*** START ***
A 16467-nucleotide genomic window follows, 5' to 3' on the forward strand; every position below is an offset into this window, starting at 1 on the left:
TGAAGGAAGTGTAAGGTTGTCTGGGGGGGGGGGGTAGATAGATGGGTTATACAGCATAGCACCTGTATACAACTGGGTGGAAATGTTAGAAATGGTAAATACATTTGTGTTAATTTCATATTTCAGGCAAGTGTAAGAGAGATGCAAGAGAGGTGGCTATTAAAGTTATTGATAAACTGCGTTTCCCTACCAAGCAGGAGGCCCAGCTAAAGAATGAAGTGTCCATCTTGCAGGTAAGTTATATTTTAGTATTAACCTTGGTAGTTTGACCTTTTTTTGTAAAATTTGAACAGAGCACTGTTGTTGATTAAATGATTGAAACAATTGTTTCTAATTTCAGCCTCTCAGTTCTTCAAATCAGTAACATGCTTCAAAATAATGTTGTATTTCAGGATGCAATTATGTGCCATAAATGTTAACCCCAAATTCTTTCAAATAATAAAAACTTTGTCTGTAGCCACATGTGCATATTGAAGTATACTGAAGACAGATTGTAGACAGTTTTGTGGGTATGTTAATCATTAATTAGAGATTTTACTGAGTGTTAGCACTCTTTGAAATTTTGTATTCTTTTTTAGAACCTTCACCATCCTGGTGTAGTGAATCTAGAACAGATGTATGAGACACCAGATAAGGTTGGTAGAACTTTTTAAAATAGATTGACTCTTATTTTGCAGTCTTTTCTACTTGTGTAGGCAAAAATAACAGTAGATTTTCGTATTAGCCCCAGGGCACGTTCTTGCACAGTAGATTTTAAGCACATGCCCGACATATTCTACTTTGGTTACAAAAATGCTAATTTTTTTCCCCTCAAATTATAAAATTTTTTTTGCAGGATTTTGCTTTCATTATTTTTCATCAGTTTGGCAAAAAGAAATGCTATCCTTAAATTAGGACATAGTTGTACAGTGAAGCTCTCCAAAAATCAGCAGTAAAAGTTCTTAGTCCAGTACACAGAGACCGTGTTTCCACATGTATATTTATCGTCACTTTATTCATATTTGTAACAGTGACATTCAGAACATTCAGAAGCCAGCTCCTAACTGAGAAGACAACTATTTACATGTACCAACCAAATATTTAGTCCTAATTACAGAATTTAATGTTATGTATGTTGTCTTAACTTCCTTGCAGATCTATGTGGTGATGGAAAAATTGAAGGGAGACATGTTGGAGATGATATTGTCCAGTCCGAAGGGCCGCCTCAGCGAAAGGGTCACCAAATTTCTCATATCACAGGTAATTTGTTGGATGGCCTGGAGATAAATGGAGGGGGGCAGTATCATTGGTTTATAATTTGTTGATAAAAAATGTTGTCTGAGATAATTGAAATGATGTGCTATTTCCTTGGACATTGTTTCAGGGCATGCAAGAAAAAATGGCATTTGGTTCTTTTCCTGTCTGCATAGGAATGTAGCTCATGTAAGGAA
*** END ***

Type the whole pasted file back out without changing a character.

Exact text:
A 16467-nucleotide genomic window follows, 5' to 3' on the forward strand; every position below is an offset into this window, starting at 1 on the left:
TGAAGGAAGTGTAAGGTTGTCTGGGGGGGGGGGGTAGATAGATGGGTTATACAGCATAGCACCTGTATACAACTGGGTGGAAATGTTAGAAATGGTAAATACATTTGTGTTAATTTCATATTTCAGGCAAGTGTAAGAGAGATGCAAGAGAGGTGGCTATTAAAGTTATTGATAAACTGCGTTTCCCTACCAAGCAGGAGGCCCAGCTAAAGAATGAAGTGTCCATCTTGCAGGTAAGTTATATTTTAGTATTAACCTTGGTAGTTTGACCTTTTTTTGTAAAATTTGAACAGAGCACTGTTGTTGATTAAATGATTGAAACAATTGTTTCTAATTTCAGCCTCTCAGTTCTTCAAATCAGTAACATGCTTCAAAATAATGTTGTATTTCAGGATGCAATTATGTGCCATAAATGTTAACCCCAAATTCTTTCAAATAATAAAAACTTTGTCTGTAGCCACATGTGCATATTGAAGTATACTGAAGACAGATTGTAGACAGTTTTGTGGGTATGTTAATCATTAATTAGAGATTTTACTGAGTGTTAGCACTCTTTGAAATTTTGTATTCTTTTTTAGAACCTTCACCATCCTGGTGTAGTGAATCTAGAACAGATGTATGAGACACCAGATAAGGTTGGTAGAACTTTTTAAAATAGATTGACTCTTATTTTGCAGTCTTTTCTACTTGTGTAGGCAAAAATAACAGTAGATTTTCGTATTAGCCCCAGGGCACGTTCTTGCACAGTAGATTTTAAGCACATGCCCGACATATTCTACTTTGGTTACAAAAATGCTAATTTTTTTCCCCTCAAATTATAAAATTTTTTTTGCAGGATTTTGCTTTCATTATTTTTCATCAGTTTGGCAAAAAGAAATGCTATCCTTAAATTAGGACATAGTTGTACAGTGAAGCTCTCCAAAAATCAGCAGTAAAAGTTCTTAGTCCAGTACACAGAGACCGTGTTTCCACATGTATATTTATCGTCACTTTATTCATATTTGTAACAGTGACATTCAGAACATTCAGAAGCCAGCTCCTAACTGAGAAGACAACTATTTACATGTACCAACCAAATATTTAGTCCTAATTACAGAATTTAATGTTATGTATGTTGTCTTAACTTCCTTGCAGATCTATGTGGTGATGGAAAAATTGAAGGGAGACATGTTGGAGATGATATTGTCCAGTCCGAAGGGCCGCCTCAGCGAAAGGGTCACCAAATTTCTCATATCACAGGTAATTTGTTGGATGGCCTGGAGATAAATGGAGGGGGGCAGTATCATTGGTTTATAATTTGTTGATAAAAAATGTTGTCTGAGATAATTGAAATGATGTGCTATTTCCTTGGACATTGTTTCAGGGCATGCAAGAAAAAATGGCATTTGGTTCTTTTCCTGTCTGCATAGGAATGTAGCTCATGTAAGGAA